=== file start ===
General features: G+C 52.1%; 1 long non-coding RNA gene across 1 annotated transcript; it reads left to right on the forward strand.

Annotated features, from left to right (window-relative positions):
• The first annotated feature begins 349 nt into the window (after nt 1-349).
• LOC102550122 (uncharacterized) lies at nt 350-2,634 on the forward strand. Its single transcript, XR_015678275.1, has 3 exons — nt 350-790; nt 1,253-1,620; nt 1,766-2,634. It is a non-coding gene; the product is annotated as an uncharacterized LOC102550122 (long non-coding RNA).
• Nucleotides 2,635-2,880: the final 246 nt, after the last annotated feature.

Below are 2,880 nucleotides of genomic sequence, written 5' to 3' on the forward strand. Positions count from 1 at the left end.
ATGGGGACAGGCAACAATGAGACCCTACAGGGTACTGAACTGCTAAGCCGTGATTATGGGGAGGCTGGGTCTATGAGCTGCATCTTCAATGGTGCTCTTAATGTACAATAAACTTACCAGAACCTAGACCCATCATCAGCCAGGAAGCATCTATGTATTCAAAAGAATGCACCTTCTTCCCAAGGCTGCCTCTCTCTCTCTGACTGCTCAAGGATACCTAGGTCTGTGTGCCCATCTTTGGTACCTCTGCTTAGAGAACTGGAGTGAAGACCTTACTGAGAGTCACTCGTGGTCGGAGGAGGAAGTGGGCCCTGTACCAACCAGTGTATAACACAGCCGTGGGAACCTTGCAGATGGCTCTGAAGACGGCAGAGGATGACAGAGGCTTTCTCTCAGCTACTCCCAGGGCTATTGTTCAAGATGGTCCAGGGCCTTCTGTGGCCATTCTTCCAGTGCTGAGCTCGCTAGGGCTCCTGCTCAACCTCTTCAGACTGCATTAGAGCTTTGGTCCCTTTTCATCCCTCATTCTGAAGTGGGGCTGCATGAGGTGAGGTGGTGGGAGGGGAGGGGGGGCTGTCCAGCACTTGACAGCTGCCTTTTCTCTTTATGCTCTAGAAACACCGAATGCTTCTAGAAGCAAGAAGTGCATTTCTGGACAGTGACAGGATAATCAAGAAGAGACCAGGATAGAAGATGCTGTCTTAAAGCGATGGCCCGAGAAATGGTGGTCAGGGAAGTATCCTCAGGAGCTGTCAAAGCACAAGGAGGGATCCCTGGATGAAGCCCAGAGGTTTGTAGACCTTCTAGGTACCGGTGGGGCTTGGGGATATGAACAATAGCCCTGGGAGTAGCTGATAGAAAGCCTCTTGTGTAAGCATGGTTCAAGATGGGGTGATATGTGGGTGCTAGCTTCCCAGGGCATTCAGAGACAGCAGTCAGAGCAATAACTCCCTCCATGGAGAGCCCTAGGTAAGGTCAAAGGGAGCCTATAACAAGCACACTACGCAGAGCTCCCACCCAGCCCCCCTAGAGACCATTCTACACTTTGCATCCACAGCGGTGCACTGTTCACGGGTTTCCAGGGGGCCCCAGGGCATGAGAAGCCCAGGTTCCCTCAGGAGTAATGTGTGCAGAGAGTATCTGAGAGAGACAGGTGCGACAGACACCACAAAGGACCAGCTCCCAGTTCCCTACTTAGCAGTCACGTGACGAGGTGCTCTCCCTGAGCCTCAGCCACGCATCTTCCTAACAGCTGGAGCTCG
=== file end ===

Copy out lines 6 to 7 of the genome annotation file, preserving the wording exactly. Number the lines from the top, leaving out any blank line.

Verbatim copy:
Below are 2,880 nucleotides of genomic sequence, written 5' to 3' on the forward strand. Positions count from 1 at the left end.
ATGGGGACAGGCAACAATGAGACCCTACAGGGTACTGAACTGCTAAGCCGTGATTATGGGGAGGCTGGGTCTATGAGCTGCATCTTCAATGGTGCTCTTAATGTACAATAAACTTACCAGAACCTAGACCCATCATCAGCCAGGAAGCATCTATGTATTCAAAAGAATGCACCTTCTTCCCAAGGCTGCCTCTCTCTCTCTGACTGCTCAAGGATACCTAGGTCTGTGTGCCCATCTTTGGTACCTCTGCTTAGAGAACTGGAGTGAAGACCTTACTGAGAGTCACTCGTGGTCGGAGGAGGAAGTGGGCCCTGTACCAACCAGTGTATAACACAGCCGTGGGAACCTTGCAGATGGCTCTGAAGACGGCAGAGGATGACAGAGGCTTTCTCTCAGCTACTCCCAGGGCTATTGTTCAAGATGGTCCAGGGCCTTCTGTGGCCATTCTTCCAGTGCTGAGCTCGCTAGGGCTCCTGCTCAACCTCTTCAGACTGCATTAGAGCTTTGGTCCCTTTTCATCCCTCATTCTGAAGTGGGGCTGCATGAGGTGAGGTGGTGGGAGGGGAGGGGGGGCTGTCCAGCACTTGACAGCTGCCTTTTCTCTTTATGCTCTAGAAACACCGAATGCTTCTAGAAGCAAGAAGTGCATTTCTGGACAGTGACAGGATAATCAAGAAGAGACCAGGATAGAAGATGCTGTCTTAAAGCGATGGCCCGAGAAATGGTGGTCAGGGAAGTATCCTCAGGAGCTGTCAAAGCACAAGGAGGGATCCCTGGATGAAGCCCAGAGGTTTGTAGACCTTCTAGGTACCGGTGGGGCTTGGGGATATGAACAATAGCCCTGGGAGTAGCTGATAGAAAGCCTCTTGTGTAAGCATGGTTCAAGATGGGGTGATATGTGGGTGCTAGCTTCCCAGGGCATTCAGAGACAGCAGTCAGAGCAATAACTCCCTCCATGGAGAGCCCTAGGTAAGGTCAAAGGGAGCCTATAACAAGCACACTACGCAGAGCTCCCACCCAGCCCCCCTAGAGACCATTCTACACTTTGCATCCACAGCGGTGCACTGTTCACGGGTTTCCAGGGGGCCCCAGGGCATGAGAAGCCCAGGTTCCCTCAGGAGTAATGTGTGCAGAGAGTATCTGAGAGAGACAGGTGCGACAGACACCACAAAGGACCAGCTCCCAGTTCCCTACTTAGCAGTCACGTGACGAGGTGCTCTCCCTGAGCCTCAGCCACGCATCTTCCTAACAGCTGGAGCTCG